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Clinics Celebrate 20-Year Milestone

  • December 02, 2014
  • Newsroom, Americares Free Clinics, Danbury

When AmeriCares founder Bob Macauley saw a news report on the uninsured in Connecticut, he decided Fairfield County needed a free clinic. Not long after, the first AmeriCares Free Clinic was born. The clinic opened in the South Norwalk Community Center on Nov. 4, 1994, with 15 volunteer physicians.

Twenty years and hundreds of volunteers later, Macauley’s program is still going strong with four locations serving more than 3,000 low-income patients. Over the years, more than 23,000 children and adults have received $57 million in free health care services. The Norwalk clinic was renamed in Macauley’s honor in 2011 after his passing.

“It is so fitting that our first clinic is named for Bob,” said AmeriCares Free Clinics Executive Director Karen Gottlieb, who served as the first clinic director and the program’s only full-time employee in the early days. “It was his dream and determination that started this program two decades ago.”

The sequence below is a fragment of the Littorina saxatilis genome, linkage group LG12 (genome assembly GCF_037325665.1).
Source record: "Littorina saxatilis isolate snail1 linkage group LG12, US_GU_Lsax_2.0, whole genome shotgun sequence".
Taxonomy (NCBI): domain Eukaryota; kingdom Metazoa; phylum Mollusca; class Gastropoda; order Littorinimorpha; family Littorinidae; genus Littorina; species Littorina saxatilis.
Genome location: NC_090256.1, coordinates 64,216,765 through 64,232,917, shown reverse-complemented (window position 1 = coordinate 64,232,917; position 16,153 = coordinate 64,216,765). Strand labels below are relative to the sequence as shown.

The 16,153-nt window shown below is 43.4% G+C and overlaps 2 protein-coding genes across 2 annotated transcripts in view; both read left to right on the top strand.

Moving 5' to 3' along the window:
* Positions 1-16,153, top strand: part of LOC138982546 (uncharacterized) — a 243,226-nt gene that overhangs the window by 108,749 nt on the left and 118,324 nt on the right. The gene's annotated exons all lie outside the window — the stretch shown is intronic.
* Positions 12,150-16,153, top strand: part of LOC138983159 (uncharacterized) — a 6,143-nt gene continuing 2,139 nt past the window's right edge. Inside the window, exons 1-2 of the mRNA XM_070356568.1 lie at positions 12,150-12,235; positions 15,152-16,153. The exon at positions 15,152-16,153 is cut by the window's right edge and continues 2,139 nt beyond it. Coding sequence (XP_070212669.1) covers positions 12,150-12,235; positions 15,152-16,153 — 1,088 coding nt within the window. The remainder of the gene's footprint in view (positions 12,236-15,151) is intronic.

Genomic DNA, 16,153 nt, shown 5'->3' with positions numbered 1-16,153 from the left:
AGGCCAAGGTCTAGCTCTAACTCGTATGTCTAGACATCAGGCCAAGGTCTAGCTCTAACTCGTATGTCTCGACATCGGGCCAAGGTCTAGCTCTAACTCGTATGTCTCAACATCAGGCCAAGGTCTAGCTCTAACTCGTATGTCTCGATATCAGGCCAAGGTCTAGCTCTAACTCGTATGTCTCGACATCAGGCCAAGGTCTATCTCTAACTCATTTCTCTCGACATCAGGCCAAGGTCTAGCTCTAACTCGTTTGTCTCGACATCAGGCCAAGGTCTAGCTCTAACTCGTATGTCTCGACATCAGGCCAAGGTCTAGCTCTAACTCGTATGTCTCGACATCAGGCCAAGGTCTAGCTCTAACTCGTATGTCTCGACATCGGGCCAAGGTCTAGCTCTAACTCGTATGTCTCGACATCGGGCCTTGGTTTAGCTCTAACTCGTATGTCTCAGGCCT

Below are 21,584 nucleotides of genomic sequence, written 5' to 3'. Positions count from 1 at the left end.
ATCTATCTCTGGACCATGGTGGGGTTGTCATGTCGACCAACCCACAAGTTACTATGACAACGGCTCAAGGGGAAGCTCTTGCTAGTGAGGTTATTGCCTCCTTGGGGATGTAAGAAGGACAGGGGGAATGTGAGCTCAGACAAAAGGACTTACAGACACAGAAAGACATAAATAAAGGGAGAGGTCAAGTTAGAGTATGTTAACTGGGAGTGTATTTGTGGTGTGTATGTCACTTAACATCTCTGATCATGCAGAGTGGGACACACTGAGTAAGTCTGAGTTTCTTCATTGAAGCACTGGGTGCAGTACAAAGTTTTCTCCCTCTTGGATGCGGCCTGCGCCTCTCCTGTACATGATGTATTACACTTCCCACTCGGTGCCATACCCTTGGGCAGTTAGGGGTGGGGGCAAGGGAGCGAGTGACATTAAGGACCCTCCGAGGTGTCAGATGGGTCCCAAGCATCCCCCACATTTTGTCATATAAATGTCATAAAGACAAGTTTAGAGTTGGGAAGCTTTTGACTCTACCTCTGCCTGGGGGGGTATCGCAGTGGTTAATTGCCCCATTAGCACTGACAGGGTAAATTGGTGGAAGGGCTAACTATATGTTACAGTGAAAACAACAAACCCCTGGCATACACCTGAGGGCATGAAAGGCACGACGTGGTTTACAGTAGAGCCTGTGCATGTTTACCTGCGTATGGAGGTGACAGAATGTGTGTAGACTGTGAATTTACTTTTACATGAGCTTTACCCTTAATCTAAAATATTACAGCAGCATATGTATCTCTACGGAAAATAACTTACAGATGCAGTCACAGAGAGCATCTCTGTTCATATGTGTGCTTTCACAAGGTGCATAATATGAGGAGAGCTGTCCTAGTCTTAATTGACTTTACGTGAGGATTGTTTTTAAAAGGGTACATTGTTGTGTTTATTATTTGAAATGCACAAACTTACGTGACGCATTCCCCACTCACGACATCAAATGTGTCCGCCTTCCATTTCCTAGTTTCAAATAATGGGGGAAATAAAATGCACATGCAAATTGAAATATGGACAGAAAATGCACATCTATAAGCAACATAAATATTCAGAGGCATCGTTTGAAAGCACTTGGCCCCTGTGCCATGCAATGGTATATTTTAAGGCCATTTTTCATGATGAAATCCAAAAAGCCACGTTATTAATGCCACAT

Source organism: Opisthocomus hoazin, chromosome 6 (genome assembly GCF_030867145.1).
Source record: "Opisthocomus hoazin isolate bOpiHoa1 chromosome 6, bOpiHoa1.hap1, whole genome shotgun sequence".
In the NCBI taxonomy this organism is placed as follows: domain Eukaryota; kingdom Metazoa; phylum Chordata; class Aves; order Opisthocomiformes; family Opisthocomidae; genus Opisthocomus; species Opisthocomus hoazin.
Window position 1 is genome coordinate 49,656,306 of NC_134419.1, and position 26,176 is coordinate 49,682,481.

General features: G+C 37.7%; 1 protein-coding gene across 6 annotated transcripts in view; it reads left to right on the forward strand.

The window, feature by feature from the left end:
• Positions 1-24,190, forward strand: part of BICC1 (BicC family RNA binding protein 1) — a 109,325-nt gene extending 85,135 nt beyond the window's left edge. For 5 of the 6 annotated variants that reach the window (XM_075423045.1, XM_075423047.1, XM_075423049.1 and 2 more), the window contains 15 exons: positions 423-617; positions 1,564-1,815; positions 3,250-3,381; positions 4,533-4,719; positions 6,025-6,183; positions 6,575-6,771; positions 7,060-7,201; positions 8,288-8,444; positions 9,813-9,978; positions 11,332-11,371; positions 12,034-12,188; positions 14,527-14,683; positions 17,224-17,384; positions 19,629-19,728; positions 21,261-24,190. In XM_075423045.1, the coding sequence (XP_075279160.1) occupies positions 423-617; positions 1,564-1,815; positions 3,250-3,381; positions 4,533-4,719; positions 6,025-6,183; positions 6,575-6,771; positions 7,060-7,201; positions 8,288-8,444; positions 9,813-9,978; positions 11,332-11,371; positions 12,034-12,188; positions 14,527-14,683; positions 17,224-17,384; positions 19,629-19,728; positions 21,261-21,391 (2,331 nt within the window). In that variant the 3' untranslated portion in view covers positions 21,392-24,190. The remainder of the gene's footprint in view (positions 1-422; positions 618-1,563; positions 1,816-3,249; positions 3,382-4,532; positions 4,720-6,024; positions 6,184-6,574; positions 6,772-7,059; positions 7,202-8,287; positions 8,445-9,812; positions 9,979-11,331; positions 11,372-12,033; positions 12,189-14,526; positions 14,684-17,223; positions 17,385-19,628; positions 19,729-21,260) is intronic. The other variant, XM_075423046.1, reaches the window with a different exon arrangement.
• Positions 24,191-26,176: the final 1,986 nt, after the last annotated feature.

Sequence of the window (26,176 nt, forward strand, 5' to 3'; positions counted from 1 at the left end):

Clinic Director Barbara McCabe manning the phones in Danbury in 1998

Our clinics offer primary care services, including pre-employment physicals to help the unemployed get back into the workforce, and help patients obtain specialty care either on site or through local providers. More than two-thirds of all clinic visits help patients manage chronic diseases including diabetes, asthma and hypertension.

“You would think that much has changed over the years, but it really hasn’t,” Gottlieb said. “We are still helping Fairfield County residents without insurance, still relying on the compassion of volunteers and still counting on our partner hospitals and Quest Diagnostics for donated services.”

Nurse Mary Jacobs, a volunteer since 1996, said her work with the clinic has always been about helping her neighbors obtain quality health care they could never afford.

“The program is still true and rooted in its original mission despite growing in patient volume, size and need. Norwalk space has expanded, new clinics have opened, and yet we still do the same job for each patient that walks through the clinic door,” she said. “After two decades that is priceless to those who require medical care and medicine.”